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coolbox18
20-08-2010, 03:25 PM
If the striking pin does strike with a round not in optimum seated position in chamber (the slide will definitely be jammed, but in stress situations, it may not be noticable), there is every possibility of a 'kaboom', and can cause serious damage...


I was thinking if there are any safe ways to check whether a semi-auto pistol will fire (or the firing pin will strike the bullet) when the gun is not in battery i.e slide is not fully forward (due to a stuck bullet, ftf), and slide has another 3-4mm to go till it reaches the default 'ready to fire' position.

Expert opinions?
:rolleyes:

American Lockpicker
21-08-2010, 05:09 AM
Try getting a few primed cases(no powder or bullets) and test it. If the gun sets off the primer it could fire out of battery.

12GAUGE
21-08-2010, 11:44 AM
AoA Everybody

I'm thinking that we could put the rubber end of a pencil down the barrel of handgun (after making sure that its empty of bullets) till the time it rests against the firing block. cock the hammer and press the trigger. the pencil should shoot out 6 inches or so. if that happens, the firing pin is striking the rubber base of the pencil. now if we tilt the barrel straight up (muzzle pointing towards the sky), cock the hammer and press the trigger, the pencil should atleast bounce 3-4 inches inside the barrel instead of shooting out, also indicating a successful primer strike.

second phase: we pull the slide back just 2-5 mm and do the same procedure again with a pencil resting against the firing block, if it bounces again, the firing pin is again striking the pencil. indicating a potential catastrophic failure. however since most modern handguns come with a myriad of safeties these days, the chances of pencil bouncing is quiet slim when the slide is retracted just a weee bit (2-5mm).

Regards.

AK47
21-08-2010, 11:48 AM
How about snap caps?

Skeeter60
21-08-2010, 11:57 AM
AoA Everybody

I'm thinking that we could put the rubber end of a pencil down the barrel of handgun (after making sure that its empty of bullets) till the time it rests against the firing block. cock the hammer and press the trigger. the pencil should shoot out 6 inches or so. if that happens, the firing pin is striking the rubber base of the pencil. now if we tilt the barrel straight up (muzzle pointing towards the sky), cock the hammer and press the trigger, the pencil should atleast bounce 3-4 inches inside the barrel instead of shooting out, also indicating a successful primer strike.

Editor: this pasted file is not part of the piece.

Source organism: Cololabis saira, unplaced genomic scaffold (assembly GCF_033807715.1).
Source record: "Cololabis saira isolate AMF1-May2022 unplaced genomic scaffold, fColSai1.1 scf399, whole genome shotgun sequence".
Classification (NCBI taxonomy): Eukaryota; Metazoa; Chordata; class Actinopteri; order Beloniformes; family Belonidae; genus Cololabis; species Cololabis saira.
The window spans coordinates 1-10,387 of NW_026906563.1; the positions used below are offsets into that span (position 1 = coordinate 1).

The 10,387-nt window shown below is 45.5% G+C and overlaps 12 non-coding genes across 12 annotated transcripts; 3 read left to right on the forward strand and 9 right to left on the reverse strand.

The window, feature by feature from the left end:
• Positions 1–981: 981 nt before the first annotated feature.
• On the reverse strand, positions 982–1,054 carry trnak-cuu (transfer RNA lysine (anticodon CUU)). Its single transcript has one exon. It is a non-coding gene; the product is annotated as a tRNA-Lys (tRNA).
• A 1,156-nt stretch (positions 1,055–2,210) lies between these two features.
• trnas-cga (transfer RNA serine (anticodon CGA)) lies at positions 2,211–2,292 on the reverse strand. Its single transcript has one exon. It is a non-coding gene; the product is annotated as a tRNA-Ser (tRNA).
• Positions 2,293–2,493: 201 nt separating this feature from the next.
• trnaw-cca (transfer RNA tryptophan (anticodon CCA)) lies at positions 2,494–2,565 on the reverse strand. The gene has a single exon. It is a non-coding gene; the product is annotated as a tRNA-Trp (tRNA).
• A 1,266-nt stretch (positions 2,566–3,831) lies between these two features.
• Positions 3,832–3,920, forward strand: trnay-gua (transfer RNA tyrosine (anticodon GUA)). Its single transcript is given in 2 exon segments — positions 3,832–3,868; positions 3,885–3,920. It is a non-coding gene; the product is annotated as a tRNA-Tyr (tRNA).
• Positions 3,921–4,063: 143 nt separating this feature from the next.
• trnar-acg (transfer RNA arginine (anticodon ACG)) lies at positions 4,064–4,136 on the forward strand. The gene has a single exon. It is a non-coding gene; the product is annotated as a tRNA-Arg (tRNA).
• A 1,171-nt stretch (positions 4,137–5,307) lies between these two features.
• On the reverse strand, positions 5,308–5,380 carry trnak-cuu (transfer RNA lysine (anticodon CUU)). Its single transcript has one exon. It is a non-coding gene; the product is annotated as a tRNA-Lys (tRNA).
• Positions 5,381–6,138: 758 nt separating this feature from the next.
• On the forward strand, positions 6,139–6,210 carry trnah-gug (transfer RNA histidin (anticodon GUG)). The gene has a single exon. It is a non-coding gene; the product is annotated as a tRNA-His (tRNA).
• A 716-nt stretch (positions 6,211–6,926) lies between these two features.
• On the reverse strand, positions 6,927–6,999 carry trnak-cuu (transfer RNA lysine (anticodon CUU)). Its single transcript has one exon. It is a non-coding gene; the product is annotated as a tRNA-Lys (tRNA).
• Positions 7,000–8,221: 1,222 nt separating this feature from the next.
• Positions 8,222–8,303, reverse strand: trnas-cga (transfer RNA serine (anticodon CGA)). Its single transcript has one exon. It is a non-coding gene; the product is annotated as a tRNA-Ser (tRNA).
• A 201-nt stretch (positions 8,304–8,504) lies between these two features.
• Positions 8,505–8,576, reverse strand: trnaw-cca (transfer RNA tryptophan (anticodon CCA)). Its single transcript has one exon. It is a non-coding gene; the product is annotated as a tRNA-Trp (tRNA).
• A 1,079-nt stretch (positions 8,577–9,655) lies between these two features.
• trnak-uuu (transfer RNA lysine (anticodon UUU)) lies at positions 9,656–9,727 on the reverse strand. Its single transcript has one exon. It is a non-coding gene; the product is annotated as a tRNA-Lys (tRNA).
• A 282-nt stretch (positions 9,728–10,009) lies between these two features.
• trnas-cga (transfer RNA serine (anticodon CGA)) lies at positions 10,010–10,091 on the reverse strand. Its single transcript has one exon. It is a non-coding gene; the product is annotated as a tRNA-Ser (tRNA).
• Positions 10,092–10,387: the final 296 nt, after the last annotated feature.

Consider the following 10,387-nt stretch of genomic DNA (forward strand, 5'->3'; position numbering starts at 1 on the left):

second phase: we pull the slide back just 2-5 mm and do the same procedure again with a pencil resting against the firing block, if it bounces again, the firing pin is again striking the pencil. indicating a potential catastrophic failure. however since most modern handguns come with a myriad of safeties these days, the chances of pencil bouncing is quiet slim when the slide is retracted just a weee bit (2-5mm).

Regards.

Very useful input 12 Gauge.
Excellent

Sami
21-08-2010, 05:04 PM
A.O.A, very good input indeed 12 Gauge , you are rightly titled Expert Panel Member, Thanks , A-H

Gilani
22-08-2010, 04:29 AM
Excellent input 12guage. Very practical test. Tried it on 4 handguns. In PT99, Viking and Makarov, the trigger can not be pressed if the slide is moved even very slightly (like 1-2 mm). In CZ999, the trigger can pressed but the firing pin does not strike the pencil means firing pin safety of CZ999 is working well :)

thanks for the input, 12guage :)

Denovo87
22-08-2010, 08:11 PM
Very usefull procedure invented/devised 12gauge bro, really appreciate your efforts to educate us by always getting yourself in the line of FIRE .

Aquarius
22-08-2010, 11:40 PM
Thats very good and usefull experiment.. thanks for sharing 12gauge brother.. :)

coolbox18
22-08-2010, 11:51 PM
very useful and educating feedback 12 guage sb. thank you :)

A.Abbas
30-08-2010, 12:42 PM
AoA Everybody

I'm thinking that we could put the rubber end of a pencil down the barrel of handgun (after making sure that its empty of bullets) till the time it rests against the firing block. cock the hammer and press the trigger. the pencil should shoot out 6 inches or so. if that happens, the firing pin is striking the rubber base of the pencil. now if we tilt the barrel straight up (muzzle pointing towards the sky), cock the hammer and press the trigger, the pencil should atleast bounce 3-4 inches inside the barrel instead of shooting out, also indicating a successful primer strike.

second phase: we pull the slide back just 2-5 mm and do the same procedure again with a pencil resting against the firing block, if it bounces again, the firing pin is again striking the pencil. indicating a potential catastrophic failure. however since most modern handguns come with a myriad of safeties these days, the chances of pencil bouncing is quiet slim when the slide is retracted just a weee bit (2-5mm).

Regards.
++ 12gauge, very simple, best and straight.